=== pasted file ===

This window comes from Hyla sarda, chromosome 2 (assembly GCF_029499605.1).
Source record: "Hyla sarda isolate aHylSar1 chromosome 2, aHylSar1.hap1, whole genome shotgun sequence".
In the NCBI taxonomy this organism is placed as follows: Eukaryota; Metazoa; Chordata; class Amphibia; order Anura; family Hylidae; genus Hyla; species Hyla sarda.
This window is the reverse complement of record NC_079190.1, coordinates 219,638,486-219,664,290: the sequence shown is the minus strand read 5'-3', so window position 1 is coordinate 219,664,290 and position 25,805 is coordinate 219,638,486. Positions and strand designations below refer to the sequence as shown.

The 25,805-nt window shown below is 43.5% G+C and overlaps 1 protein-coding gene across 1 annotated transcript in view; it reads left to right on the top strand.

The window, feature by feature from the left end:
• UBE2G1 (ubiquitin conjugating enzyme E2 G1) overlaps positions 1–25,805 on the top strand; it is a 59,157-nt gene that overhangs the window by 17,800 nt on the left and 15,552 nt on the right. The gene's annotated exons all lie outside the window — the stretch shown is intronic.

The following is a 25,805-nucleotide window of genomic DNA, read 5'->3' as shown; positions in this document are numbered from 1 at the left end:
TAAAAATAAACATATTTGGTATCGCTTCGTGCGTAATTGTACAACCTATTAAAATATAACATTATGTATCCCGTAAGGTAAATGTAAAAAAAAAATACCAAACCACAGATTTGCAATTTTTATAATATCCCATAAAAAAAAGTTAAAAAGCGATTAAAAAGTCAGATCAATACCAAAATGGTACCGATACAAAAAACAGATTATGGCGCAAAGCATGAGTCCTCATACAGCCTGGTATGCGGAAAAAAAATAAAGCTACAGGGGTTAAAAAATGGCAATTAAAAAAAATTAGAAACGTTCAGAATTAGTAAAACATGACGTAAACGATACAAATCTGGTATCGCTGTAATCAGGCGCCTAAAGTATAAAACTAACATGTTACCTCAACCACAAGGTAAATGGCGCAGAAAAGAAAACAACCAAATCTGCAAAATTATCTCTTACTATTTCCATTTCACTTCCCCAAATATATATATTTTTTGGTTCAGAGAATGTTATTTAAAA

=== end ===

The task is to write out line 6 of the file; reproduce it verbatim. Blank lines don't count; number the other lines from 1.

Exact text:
The window, feature by feature from the left end: